From the Director

Tuan Vo-DinhWelcome to Duke University's Fitzpatrick Institute for Photonics. The Institute is an interdisciplinary research and education effort focused on photonics: the science of light-matter interactions. Through this effort, Duke is establishing itself as a national “center of gravity” for photonics research. We're tapping into the breadth of faculty expertise and facilities of the Pratt School of Engineering, as well as Duke's Trinity College of Arts and Sciences and Medical School.

Photonics has been at the heart of the information technology revolution, and it can have similar impact in many critical areas such as medicine at the point-of-care, molecular manufacturing, national defense, and global health. Optical technology will lead to tools that can provide real time, non-invasive diagnostics. This could change the course of medicine in diagnosing early stages of disease because no tissue has to be removed and the diagnosis is made instantly.

I strongly believe in science and technology for a purpose. The most exciting times of my career have been when I was working in interdisciplinary groups where the breakthroughs achieved by these research teams extended beyond the realm of traditional individual disciplines, and that is why this position at Duke appealed to me.

Duke offers a tremendous platform of expertise to develop next-generation photonics technologies at the nexus of the nano-bio-info-opto convergence that could trigger the next technology revolution.

As Director, I plan to build on the Fitzpatrick Institute's established strengths of its faculty in biophotonics, nano/microsystems, optical materials and quantum information technology and continue to further extend research programs to new areas such as nanophotonics. One of the Institute goals is to emphasize translational research activities that put technology into the service of society.

I envision a range of integrated, rugged, low cost, miniaturized tools to meet the needs of healthcare providers working in the field under adverse environmental conditions. Such technology could include optical nanosensors capable of detecting molecular changes at the cellular level; optical biochip technology to make routine lab tests portable and cost effective; or quantum optics to make personalized medical information transmission safe and secure.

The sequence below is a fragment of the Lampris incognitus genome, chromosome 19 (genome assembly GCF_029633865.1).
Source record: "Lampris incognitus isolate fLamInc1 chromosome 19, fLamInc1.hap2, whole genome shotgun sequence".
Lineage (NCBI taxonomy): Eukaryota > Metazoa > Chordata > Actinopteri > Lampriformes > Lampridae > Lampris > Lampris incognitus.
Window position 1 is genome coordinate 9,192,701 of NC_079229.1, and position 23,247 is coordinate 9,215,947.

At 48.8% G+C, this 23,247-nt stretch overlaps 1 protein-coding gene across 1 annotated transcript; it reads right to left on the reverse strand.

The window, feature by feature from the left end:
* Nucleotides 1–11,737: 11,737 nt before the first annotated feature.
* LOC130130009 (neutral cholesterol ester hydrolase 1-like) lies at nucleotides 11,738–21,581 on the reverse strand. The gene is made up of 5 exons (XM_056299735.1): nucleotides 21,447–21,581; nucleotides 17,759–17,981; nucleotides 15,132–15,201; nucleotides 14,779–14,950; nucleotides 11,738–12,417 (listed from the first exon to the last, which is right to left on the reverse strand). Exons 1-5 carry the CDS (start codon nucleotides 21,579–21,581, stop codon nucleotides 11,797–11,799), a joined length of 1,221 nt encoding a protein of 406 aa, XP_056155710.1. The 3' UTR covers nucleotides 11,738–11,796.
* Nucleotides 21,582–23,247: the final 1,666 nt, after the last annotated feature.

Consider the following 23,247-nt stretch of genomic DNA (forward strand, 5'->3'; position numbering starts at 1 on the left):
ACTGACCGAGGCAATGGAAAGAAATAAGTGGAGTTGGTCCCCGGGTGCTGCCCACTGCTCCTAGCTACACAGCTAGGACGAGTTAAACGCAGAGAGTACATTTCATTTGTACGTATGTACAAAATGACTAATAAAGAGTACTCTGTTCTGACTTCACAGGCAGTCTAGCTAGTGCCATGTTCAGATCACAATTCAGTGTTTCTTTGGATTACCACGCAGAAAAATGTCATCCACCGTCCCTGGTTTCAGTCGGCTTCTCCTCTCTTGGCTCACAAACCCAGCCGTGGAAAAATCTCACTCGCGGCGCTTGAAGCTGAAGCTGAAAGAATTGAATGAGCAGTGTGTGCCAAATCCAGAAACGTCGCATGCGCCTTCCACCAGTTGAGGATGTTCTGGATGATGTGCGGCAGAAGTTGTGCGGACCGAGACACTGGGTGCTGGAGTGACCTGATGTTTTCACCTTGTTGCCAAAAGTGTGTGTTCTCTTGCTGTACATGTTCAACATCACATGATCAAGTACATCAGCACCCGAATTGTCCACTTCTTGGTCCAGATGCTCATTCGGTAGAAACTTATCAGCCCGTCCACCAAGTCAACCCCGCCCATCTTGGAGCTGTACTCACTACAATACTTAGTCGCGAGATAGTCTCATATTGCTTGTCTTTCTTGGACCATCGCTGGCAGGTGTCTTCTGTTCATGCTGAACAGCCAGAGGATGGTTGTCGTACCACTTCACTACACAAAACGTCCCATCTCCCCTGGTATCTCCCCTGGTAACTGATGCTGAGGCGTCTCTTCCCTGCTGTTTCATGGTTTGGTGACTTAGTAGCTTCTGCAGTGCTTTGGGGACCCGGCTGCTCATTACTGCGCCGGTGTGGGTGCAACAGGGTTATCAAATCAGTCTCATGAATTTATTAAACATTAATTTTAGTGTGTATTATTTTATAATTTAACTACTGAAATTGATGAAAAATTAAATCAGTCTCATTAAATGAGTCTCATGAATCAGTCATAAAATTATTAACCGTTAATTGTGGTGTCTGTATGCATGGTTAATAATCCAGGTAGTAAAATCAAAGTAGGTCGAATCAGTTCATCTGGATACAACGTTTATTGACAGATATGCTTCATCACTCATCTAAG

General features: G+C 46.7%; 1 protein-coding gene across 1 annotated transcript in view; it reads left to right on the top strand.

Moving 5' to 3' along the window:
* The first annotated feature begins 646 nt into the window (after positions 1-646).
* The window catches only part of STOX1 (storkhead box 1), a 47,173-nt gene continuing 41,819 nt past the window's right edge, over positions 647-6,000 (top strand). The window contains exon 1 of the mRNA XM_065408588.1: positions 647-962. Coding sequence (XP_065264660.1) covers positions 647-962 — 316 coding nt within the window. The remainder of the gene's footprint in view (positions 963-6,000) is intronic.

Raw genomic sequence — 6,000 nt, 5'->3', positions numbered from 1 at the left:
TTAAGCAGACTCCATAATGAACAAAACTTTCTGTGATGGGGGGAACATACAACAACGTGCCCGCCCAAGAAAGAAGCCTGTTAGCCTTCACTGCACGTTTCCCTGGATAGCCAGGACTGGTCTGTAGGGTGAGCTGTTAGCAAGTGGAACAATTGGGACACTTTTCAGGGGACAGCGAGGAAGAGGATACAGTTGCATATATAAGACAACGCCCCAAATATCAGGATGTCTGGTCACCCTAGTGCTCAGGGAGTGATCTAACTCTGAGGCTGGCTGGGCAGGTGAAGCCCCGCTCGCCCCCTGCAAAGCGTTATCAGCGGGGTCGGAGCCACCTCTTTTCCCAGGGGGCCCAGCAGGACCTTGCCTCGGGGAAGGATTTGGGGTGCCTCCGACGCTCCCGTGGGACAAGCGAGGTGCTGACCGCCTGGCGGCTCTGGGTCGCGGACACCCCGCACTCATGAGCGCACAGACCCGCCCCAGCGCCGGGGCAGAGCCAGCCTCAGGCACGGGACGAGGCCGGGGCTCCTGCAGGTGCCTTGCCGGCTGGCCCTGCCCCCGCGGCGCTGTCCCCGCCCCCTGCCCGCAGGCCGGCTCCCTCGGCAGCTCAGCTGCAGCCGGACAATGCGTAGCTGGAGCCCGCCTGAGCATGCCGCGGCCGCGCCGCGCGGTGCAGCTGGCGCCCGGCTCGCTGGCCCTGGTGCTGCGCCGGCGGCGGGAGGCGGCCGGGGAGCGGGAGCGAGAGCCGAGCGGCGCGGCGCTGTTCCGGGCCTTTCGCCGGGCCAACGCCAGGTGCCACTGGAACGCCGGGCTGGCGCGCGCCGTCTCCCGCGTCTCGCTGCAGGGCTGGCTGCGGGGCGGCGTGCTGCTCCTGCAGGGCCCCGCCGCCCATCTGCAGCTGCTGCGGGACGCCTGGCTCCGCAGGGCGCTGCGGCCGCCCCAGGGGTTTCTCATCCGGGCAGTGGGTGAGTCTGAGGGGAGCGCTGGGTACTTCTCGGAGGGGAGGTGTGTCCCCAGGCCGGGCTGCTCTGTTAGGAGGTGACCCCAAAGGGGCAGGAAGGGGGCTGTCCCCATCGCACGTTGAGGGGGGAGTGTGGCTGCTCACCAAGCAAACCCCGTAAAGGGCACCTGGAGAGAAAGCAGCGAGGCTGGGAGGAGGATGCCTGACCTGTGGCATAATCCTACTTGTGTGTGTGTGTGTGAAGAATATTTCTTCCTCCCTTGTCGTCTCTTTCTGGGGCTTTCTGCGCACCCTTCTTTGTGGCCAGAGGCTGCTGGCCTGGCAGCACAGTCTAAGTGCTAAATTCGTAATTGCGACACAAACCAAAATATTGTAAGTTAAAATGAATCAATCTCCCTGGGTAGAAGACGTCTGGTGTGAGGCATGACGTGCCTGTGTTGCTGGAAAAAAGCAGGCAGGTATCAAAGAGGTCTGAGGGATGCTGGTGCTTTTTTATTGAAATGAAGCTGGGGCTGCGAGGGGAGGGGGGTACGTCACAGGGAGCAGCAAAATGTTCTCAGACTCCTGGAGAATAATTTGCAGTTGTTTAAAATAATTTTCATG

I invite you to join in the exciting work happening at the Fitzpatrick Institute for Photonics.


Tuan Vo-Dinh, Director
R. Eugene and Susie E. Goodson Professor of Biomedical Engineering
Professor of Chemistry


Our Vision:

We are witnessing a very exciting period in the history of science because there is an epochal convergence of many revolutions of the 20th century, such as the quantum revolution, the technology revolution and the genomics revolution. Photonics has played a critical role by contributing key revolutionary and disruptive technologies.

Light influences our lives today in new ways that we could never have imagined just a decade ago. As we move into a new decade, light will play an even more significant role, triggering a revolution in global photonic communications, creating nanoscale biosensors to unveil the inner world of the human cell, developing cost-effective medical cures for global health, inventing new energy sources, and galvanizing human exploration at the frontiers of the universe.

Photonics is a critical enabling technology at the heart of this scientific convergence that will define research progress in the 21st century. This is an exciting time for scientists and engineers, whose efforts are critically needed to address the challenges of our time. With the increasing awareness of our planet’s limited resources, we are now entering a paradigm shift from a ‘development-driven’ society to a ‘sustainability-driven’ society. Scientists and engineers will have many opportunities to use their expertise in photonics, apply their innovativeness, and devote their energies to address these global challenges and contribute to a sustainable future.

We are confident that the highly interdisciplinary nature of the FIP faculty’s resources and expertise prepares us for the challenges of the next decade. We have entered a phase where the knowledge of individual elements is no longer sufficient but should be combined and integrated in order to attain knowledge at the next level, i.e., the multi-scale systems level where the information on organization, activity and function requires a much higher level of complexity and sophistication. This transition from a knowledge base of individual elements to a systems level is one of the major paradigm shifts of the 21st century, which can be achieved only by integrating multiple disciplines and domains of knowledge. In a broader context, education and research in the next decade will evolve into a framework to fit the new reality of our world, i.e., a world that will be faced with cross disciplinary, systems level, and global challenges.

We need to educate the next generation of innovators and leaders not only to solve scientific and technical problems but also to understand societal connections between various human activities, create bridges between elements spanning multiple disciplines, and ultimately build a better world.

Reaching beyond our current leadership in biophotonics, photonic materials and quantum optics, the FIP is pursuing new opportunities to focus the unique depth and breadth of its faculty’s expertise and resources on critical areas of national and global importance such as energy and sustainability. As we aim to achieve international leadership through research, education and technology transfer, we will focus on developing translational research and integrated education aimed at service to a global society.

With this vision of hope I invite you to visit our website at to learn more about our faculty, research programs, and activities.